In two short years, Manjezi went from playing for the EP U19 team, to co-captaining their Currie Cup side in the qualification series, to making a dream Super Rugby debut for the Kings in July 2016.

‘I was a bit surprised, because the EP Currie Cup team wasn’t training with the Kings Super Rugby team. I felt that with two games left in the Super Rugby season, I wasn’t going to get it. I was targeting 2017 and was hoping to be involved in the Super Rugby squad and take it from there. When I got the call, I was very shocked and called my parents and friends. My mom is always the most excited out of all of them. She was very proud of me.’

However, Manjezi’s career took a sharp and unexpected turn in 2017. Despite being named in the Kings’ Super Rugby squad, he did not play a single game before it was announced that the Kings would no longer be a part of the competition as part of a decision to reduce the number of participating teams to 15.

‘I remember doubting myself because I wasn’t getting any opportunities, coming off the year when I made my debut. What I expected was to get a couple more caps to build on. To not get any was tough and I remember being frustrated and doubting myself. There was a lot of uncertainty at that time.’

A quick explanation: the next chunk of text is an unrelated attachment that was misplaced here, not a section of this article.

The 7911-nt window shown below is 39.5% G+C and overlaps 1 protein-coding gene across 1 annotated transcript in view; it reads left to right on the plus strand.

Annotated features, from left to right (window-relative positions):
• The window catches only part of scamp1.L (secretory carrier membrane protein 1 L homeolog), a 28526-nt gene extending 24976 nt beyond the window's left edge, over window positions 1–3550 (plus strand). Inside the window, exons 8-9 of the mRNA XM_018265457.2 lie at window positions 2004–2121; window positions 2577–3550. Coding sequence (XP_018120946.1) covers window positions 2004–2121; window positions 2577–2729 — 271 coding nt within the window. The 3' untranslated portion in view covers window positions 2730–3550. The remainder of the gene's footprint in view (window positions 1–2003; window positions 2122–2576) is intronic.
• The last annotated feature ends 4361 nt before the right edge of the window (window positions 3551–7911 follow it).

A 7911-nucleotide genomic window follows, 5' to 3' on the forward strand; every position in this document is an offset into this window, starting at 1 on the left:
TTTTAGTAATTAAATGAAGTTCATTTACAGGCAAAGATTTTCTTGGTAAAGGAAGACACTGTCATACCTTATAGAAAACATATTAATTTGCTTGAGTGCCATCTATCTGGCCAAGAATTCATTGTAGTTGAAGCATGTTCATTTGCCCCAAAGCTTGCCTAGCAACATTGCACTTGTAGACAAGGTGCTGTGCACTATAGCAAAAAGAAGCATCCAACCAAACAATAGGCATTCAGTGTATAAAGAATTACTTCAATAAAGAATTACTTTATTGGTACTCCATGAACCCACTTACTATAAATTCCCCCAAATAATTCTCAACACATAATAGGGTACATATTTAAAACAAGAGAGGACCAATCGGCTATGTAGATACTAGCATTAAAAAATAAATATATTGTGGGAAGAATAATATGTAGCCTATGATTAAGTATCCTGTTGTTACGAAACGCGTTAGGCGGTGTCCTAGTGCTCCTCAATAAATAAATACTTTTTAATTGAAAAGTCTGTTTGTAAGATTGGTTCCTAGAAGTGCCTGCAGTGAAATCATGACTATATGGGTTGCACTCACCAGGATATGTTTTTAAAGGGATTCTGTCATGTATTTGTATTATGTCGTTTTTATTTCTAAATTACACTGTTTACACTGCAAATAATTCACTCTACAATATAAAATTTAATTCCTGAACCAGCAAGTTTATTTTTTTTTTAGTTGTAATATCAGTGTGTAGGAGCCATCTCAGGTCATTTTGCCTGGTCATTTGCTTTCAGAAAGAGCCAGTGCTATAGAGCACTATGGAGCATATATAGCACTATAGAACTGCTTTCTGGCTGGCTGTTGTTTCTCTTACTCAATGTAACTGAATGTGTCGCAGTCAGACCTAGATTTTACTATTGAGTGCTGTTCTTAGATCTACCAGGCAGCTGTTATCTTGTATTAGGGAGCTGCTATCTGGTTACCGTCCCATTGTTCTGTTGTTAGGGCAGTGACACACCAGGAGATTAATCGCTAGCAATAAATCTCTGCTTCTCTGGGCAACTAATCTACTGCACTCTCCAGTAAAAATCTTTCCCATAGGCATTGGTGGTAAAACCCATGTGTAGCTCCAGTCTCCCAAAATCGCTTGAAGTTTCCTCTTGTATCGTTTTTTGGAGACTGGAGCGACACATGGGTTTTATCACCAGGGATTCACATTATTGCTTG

As his contract with the Kings was coming to an end and there was no clarity over their Pro14 Rugby participation, Manjezi was offered the opportunity to restart at Griquas, which he reluctantly accepted.

‘The decision was tough. I was in a Super Rugby squad and thought that anything could happen if I trained hard enough. But I felt that there were more benefits if I moved to Kimberley and joined Griquas. I was very hesitant though. I needed game time. That’s the most important thing for any player.

‘I had a two-year contract with Griquas and I started doing my economics degree. I wasn’t too keen on pushing myself away from rugby. I would always have had something to regret and would be asking myself “what if”. At the time, my agent told me about the connection between Griquas and the Cheetahs. If you play well for Griquas, you will definitely get an opportunity with the Cheetahs. That was the mentality that I was in at the time.’